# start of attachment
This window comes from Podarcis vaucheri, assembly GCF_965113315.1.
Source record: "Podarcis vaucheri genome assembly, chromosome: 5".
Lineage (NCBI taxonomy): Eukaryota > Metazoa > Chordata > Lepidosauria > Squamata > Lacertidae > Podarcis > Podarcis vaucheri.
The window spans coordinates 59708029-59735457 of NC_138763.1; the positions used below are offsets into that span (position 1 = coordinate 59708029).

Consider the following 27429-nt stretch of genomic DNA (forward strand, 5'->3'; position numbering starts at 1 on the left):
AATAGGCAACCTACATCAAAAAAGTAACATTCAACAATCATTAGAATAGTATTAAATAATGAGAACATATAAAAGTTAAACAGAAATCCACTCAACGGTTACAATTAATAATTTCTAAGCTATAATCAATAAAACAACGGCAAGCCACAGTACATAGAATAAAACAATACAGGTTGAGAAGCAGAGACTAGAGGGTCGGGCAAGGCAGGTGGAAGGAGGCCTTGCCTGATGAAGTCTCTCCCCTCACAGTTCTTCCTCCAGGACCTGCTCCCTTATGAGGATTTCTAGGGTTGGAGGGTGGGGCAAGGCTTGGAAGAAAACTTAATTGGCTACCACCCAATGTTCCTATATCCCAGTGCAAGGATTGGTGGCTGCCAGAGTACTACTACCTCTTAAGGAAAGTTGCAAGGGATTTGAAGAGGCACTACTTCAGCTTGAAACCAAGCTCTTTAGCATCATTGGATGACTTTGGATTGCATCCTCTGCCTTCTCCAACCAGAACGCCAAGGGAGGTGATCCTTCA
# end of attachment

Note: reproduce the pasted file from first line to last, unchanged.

This window comes from Podarcis vaucheri, assembly GCF_965113315.1.
Source record: "Podarcis vaucheri genome assembly, chromosome: 5".
Lineage (NCBI taxonomy): Eukaryota > Metazoa > Chordata > Lepidosauria > Squamata > Lacertidae > Podarcis > Podarcis vaucheri.
The window spans coordinates 59708029-59735457 of NC_138763.1; the positions used below are offsets into that span (position 1 = coordinate 59708029).

Consider the following 27429-nt stretch of genomic DNA (forward strand, 5'->3'; position numbering starts at 1 on the left):
AATAGGCAACCTACATCAAAAAAGTAACATTCAACAATCATTAGAATAGTATTAAATAATGAGAACATATAAAAGTTAAACAGAAATCCACTCAACGGTTACAATTAATAATTTCTAAGCTATAATCAATAAAACAACGGCAAGCCACAGTACATAGAATAAAACAATACAGGTTGAGAAGCAGAGACTAGAGGGTCGGGCAAGGCAGGTGGAAGGAGGCCTTGCCTGATGAAGTCTCTCCCCTCACAGTTCTTCCTCCAGGACCTGCTCCCTTATGAGGATTTCTAGGGTTGGAGGGTGGGGCAAGGCTTGGAAGAAAACTTAATTGGCTACCACCCAATGTTCCTATATCCCAGTGCAAGGATTGGTGGCTGCCAGAGTACTACTACCTCTTAAGGAAAGTTGCAAGGGATTTGAAGAGGCACTACTTCAGCTTGAAACCAAGCTCTTTAGCATCATTGGATGACTTTGGATTGCATCCTCTGCCTTCTCCAACCAGAACGCCAAGGGAGGTGATCCTTCA